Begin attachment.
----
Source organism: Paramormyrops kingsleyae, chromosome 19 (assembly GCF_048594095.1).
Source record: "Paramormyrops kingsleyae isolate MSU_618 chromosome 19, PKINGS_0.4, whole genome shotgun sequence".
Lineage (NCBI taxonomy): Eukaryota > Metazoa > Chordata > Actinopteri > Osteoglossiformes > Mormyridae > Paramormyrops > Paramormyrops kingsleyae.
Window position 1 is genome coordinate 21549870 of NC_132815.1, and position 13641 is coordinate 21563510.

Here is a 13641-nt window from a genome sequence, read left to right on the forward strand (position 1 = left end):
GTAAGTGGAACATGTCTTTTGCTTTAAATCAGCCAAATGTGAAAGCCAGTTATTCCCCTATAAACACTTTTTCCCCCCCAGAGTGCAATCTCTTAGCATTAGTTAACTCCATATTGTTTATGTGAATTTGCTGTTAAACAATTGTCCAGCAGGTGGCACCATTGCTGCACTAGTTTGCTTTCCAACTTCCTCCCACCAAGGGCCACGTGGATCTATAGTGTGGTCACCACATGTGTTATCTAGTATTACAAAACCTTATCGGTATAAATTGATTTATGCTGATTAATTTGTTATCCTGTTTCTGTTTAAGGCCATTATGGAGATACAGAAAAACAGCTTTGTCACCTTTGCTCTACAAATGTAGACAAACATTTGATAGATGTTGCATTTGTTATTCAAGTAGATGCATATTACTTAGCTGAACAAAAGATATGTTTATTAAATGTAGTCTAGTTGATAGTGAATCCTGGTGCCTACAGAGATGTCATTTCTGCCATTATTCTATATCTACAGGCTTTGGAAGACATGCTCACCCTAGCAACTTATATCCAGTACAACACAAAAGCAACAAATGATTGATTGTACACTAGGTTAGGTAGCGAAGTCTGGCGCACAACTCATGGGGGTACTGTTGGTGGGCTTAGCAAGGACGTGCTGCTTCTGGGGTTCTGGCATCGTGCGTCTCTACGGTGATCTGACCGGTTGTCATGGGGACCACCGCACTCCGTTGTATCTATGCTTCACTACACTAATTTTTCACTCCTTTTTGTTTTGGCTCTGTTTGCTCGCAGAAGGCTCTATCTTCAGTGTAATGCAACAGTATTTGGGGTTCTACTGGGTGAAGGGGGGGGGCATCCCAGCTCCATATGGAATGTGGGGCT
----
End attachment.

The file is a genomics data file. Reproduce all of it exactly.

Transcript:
Source organism: Paramormyrops kingsleyae, chromosome 19 (assembly GCF_048594095.1).
Source record: "Paramormyrops kingsleyae isolate MSU_618 chromosome 19, PKINGS_0.4, whole genome shotgun sequence".
Lineage (NCBI taxonomy): Eukaryota > Metazoa > Chordata > Actinopteri > Osteoglossiformes > Mormyridae > Paramormyrops > Paramormyrops kingsleyae.
Window position 1 is genome coordinate 21549870 of NC_132815.1, and position 13641 is coordinate 21563510.

Here is a 13641-nt window from a genome sequence, read left to right on the forward strand (position 1 = left end):
GTAAGTGGAACATGTCTTTTGCTTTAAATCAGCCAAATGTGAAAGCCAGTTATTCCCCTATAAACACTTTTTCCCCCCCAGAGTGCAATCTCTTAGCATTAGTTAACTCCATATTGTTTATGTGAATTTGCTGTTAAACAATTGTCCAGCAGGTGGCACCATTGCTGCACTAGTTTGCTTTCCAACTTCCTCCCACCAAGGGCCACGTGGATCTATAGTGTGGTCACCACATGTGTTATCTAGTATTACAAAACCTTATCGGTATAAATTGATTTATGCTGATTAATTTGTTATCCTGTTTCTGTTTAAGGCCATTATGGAGATACAGAAAAACAGCTTTGTCACCTTTGCTCTACAAATGTAGACAAACATTTGATAGATGTTGCATTTGTTATTCAAGTAGATGCATATTACTTAGCTGAACAAAAGATATGTTTATTAAATGTAGTCTAGTTGATAGTGAATCCTGGTGCCTACAGAGATGTCATTTCTGCCATTATTCTATATCTACAGGCTTTGGAAGACATGCTCACCCTAGCAACTTATATCCAGTACAACACAAAAGCAACAAATGATTGATTGTACACTAGGTTAGGTAGCGAAGTCTGGCGCACAACTCATGGGGGTACTGTTGGTGGGCTTAGCAAGGACGTGCTGCTTCTGGGGTTCTGGCATCGTGCGTCTCTACGGTGATCTGACCGGTTGTCATGGGGACCACCGCACTCCGTTGTATCTATGCTTCACTACACTAATTTTTCACTCCTTTTTGTTTTGGCTCTGTTTGCTCGCAGAAGGCTCTATCTTCAGTGTAATGCAACAGTATTTGGGGTTCTACTGGGTGAAGGGGGGGGGCATCCCAGCTCCATATGGAATGTGGGGCT